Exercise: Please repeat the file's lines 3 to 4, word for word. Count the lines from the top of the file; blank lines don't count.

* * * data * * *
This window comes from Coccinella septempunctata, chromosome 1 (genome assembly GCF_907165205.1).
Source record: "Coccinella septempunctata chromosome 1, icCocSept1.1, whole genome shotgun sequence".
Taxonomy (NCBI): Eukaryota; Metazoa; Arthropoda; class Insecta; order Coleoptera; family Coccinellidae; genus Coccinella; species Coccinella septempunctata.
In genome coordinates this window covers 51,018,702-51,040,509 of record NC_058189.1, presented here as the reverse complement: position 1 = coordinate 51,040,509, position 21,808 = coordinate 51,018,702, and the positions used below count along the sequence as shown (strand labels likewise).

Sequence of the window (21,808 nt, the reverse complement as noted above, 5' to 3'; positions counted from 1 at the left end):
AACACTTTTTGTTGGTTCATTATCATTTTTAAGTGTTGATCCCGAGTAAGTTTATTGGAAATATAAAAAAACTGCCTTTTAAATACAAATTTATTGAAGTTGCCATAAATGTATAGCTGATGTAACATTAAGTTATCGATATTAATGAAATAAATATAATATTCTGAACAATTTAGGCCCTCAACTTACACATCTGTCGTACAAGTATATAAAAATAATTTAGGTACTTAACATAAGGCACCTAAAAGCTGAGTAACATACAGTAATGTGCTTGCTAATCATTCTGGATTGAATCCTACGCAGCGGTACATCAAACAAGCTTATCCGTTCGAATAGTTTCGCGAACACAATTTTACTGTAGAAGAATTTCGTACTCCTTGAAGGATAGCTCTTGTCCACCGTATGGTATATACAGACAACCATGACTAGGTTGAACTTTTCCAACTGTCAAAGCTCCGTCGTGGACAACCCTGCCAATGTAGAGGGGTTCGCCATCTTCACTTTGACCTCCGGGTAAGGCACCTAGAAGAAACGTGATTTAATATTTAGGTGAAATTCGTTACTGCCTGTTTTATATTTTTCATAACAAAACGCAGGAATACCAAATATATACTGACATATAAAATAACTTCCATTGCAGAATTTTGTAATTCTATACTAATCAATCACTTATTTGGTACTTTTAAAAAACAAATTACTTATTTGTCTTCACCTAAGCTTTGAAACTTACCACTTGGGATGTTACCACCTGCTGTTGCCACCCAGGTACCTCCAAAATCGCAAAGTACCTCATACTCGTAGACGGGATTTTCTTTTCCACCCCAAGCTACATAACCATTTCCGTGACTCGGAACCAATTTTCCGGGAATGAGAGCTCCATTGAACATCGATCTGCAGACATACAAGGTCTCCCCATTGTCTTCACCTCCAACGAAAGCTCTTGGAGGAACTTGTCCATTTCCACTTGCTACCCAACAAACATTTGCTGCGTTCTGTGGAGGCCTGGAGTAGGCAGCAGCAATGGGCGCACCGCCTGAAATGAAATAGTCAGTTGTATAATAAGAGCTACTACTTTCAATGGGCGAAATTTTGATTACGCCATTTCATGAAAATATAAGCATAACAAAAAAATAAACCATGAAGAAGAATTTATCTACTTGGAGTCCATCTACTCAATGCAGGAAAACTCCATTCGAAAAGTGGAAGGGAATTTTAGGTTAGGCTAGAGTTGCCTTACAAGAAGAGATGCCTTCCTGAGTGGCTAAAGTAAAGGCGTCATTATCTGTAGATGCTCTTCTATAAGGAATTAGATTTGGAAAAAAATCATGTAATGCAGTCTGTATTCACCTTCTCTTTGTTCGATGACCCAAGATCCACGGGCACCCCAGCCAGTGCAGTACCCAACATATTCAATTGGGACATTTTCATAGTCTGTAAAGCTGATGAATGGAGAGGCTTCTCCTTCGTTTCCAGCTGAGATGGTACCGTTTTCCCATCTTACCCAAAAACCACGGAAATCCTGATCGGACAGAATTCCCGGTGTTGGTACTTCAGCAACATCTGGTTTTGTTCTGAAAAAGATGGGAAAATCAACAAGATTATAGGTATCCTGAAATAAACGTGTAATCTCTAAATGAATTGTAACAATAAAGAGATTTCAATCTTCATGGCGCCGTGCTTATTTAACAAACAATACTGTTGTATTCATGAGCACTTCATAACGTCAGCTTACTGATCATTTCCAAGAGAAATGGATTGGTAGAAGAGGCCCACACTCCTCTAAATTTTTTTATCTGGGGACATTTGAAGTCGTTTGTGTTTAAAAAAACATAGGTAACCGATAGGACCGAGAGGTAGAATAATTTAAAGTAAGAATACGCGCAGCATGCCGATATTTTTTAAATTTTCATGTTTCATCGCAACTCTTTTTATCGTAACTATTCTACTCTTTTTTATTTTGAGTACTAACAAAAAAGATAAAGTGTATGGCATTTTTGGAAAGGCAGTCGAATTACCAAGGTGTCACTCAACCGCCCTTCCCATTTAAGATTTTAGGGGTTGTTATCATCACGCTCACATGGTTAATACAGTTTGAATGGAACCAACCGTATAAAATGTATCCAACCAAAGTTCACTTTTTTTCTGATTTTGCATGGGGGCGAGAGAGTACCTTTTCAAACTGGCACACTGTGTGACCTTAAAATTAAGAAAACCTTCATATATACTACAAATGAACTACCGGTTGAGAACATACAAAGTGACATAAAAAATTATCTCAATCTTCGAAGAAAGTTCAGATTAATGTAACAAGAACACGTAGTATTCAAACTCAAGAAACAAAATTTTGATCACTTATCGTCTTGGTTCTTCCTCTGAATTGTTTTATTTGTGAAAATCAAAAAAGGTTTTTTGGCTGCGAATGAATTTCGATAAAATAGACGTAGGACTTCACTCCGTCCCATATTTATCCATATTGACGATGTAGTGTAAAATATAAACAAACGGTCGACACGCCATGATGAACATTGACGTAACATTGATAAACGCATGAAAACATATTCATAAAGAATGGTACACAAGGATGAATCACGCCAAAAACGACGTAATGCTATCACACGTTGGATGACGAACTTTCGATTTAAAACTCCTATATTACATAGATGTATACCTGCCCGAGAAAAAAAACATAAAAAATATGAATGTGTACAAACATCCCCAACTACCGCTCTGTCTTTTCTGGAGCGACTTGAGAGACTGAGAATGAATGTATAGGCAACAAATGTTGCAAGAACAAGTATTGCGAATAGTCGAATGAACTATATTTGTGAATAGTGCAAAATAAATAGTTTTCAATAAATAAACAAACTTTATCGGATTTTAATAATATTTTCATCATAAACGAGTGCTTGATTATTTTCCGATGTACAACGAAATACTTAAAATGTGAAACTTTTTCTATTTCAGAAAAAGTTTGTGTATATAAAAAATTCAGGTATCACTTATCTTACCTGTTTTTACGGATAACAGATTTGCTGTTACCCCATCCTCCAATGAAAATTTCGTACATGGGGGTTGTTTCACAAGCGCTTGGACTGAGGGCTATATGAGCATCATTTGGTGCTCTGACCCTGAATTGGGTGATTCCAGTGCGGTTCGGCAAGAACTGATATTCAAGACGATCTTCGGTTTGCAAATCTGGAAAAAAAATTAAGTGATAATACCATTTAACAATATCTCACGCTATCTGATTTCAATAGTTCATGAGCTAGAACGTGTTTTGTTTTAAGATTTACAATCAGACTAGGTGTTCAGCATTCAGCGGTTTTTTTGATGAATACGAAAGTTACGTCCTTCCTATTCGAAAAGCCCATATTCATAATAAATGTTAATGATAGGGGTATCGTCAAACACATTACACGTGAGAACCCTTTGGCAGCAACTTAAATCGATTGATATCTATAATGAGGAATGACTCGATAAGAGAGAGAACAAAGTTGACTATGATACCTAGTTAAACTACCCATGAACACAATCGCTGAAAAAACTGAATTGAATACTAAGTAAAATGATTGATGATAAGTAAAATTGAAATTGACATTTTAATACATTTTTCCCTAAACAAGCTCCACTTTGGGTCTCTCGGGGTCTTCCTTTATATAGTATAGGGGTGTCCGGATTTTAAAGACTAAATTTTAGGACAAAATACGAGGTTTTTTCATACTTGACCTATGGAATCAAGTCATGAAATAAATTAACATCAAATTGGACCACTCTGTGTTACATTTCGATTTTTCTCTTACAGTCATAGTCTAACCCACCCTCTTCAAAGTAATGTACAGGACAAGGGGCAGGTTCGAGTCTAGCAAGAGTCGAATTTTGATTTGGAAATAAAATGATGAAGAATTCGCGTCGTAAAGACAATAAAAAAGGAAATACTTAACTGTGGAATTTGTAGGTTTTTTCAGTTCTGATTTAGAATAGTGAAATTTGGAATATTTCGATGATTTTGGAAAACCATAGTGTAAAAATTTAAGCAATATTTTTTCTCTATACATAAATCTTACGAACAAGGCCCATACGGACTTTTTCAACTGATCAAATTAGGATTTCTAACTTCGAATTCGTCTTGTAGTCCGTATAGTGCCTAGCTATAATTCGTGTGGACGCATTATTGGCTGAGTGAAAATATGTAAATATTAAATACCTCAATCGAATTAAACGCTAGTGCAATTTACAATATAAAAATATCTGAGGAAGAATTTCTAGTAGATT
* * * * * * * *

Taxonomy (NCBI): Eukaryota; Metazoa; Arthropoda; class Insecta; order Coleoptera; family Coccinellidae; genus Coccinella; species Coccinella septempunctata.
In genome coordinates this window covers 51,018,702-51,040,509 of record NC_058189.1, presented here as the reverse complement: position 1 = coordinate 51,040,509, position 21,808 = coordinate 51,018,702, and the positions used below count along the sequence as shown (strand labels likewise).